It’s one of the hardest lessons to teach candidates, especially Republican and conservative candidates who are accustomed to sticking with facts, figures and statistics to explain the rationale for their campaigns. That is the lesson of the power of…story-telling.

Especially story-telling sprinkled with a little humor. Remember, people would rather be happy than sad or angry…and few in the audience will remember what you said so much as how you made them feel.

And if you have any doubt as to the power and effectiveness of stories to convey a candidate’s message and move people to their side, I have two words for you: Ronald Reagan.

“If Hollywood taught Mr. Reagan anything, it was the value of a good story — and a good punch line,” wrote Lloyd de Vries of CBS Evening News in 2007. “His stories often had a horse-and-buggy feel to them: anecdotes about farmers, preachers, small-town America. But the payoff usually carried a political wallop.”

“The literal-minded were forever troubled by his tendency to sometimes confuse life with the movies,” de Vries continued. “But (Reagan) understood, like very few leaders before or since, the power of myth and storytelling.”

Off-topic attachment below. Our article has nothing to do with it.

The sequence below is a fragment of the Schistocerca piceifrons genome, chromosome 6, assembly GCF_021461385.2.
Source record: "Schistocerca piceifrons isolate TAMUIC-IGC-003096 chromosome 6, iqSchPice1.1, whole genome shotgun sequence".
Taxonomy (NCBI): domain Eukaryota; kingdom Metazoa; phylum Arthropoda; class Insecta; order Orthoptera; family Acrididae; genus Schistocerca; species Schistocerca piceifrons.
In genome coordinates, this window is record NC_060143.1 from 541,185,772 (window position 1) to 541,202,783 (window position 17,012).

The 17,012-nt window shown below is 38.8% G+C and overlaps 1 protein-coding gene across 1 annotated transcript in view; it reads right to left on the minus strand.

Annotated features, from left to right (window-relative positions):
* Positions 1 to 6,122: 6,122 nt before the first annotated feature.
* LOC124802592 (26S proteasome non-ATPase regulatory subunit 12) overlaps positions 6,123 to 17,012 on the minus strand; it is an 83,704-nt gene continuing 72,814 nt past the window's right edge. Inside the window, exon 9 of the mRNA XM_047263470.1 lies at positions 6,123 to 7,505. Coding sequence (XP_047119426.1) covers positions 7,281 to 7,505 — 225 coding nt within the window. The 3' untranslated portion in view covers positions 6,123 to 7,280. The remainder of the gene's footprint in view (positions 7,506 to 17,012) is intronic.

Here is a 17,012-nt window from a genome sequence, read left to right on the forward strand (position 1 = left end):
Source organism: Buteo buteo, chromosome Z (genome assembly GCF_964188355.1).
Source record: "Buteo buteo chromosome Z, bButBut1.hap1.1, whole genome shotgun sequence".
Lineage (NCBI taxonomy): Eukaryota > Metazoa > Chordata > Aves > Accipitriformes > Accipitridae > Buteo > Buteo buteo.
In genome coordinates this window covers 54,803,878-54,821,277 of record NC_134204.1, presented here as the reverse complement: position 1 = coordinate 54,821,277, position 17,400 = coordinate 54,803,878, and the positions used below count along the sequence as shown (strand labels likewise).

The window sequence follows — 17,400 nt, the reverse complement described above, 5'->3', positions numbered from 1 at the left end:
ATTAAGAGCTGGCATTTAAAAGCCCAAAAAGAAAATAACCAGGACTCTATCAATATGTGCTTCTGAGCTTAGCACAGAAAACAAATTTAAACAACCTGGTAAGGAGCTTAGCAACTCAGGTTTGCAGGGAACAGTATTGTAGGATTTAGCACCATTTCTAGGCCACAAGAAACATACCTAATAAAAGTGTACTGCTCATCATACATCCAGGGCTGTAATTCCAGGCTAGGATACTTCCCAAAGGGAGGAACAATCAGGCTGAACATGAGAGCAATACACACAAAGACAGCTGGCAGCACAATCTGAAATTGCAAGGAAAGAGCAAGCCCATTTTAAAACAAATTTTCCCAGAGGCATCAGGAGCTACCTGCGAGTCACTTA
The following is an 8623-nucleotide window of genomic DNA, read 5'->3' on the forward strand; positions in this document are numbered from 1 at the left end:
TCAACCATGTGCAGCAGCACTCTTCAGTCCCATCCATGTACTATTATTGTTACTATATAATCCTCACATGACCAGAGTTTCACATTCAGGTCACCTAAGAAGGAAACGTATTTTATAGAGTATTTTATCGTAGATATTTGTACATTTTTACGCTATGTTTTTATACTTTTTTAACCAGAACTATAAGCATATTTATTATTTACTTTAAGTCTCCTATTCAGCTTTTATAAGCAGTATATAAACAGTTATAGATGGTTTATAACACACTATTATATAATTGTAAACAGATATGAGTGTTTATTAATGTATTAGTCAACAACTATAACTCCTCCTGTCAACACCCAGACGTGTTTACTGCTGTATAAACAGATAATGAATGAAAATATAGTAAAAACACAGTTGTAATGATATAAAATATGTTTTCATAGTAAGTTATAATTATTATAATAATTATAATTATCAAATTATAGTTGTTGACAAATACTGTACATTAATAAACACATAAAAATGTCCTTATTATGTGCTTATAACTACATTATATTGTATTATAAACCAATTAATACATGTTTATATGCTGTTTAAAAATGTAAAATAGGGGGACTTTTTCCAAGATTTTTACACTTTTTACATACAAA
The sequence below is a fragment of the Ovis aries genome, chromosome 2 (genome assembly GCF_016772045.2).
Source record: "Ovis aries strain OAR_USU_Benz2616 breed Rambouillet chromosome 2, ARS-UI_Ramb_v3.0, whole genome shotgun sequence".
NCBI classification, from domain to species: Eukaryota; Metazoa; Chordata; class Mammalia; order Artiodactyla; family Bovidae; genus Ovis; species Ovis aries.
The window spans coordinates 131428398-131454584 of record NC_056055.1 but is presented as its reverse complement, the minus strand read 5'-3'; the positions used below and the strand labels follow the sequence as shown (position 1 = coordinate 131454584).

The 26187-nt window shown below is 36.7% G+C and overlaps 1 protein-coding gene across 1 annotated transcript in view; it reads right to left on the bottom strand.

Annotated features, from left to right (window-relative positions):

A couple of examples from vintage Ronald Reagan:

“Former Congressman Prentiss Walker dropped in on a farm and introduced himself as a Republican candidate. And as he tells it, the farmer’s eyes lit up, and then he said, ‘Wait ’til I get my wife. We’ve never seen a Republican before.’ And a few minutes later he was back with his wife, and they asked Prentiss if he would give them a speech.

“Well, he looked around for a kind of a podium, something to stand on, and then the only thing available was a pile of that stuff that the late Mrs. Truman said it had taken her 35 years to get Harry to call ‘fertilizer.’ So, he stepped up on that and made his speech.

“And apparently he won them over. And they told him it was the first time they’d ever heard a Republican. And he says, ‘That’s okay. That’s the first time I’ve ever given a speech from a Democratic platform.'”

Did the Gipper make a serious political point with that story? You betcha. Do you think he left the audience with a good feeling? You betcha squared.

Here’s another Reagan golden oldie story:

“It is said that Castro was making a speech to a large assembly. And he was going on at great length and then a voice out in the crowd said, ‘peanuts, popcorn, crackerjacks.’ and he went on speaking and again the voice said, ‘peanuts, popcorn, crackerjacks. And about the fourth time this happened, he stopped in his regular speech and he said, ‘the next time, I’m going to find out who that is and kick him all the way to Miami.’ And everybody in the crowd said, “peanuts, popcorn, crackerjacks.'”

Which reminds me of a separate lesson in fundraising: Be funny; raise more money.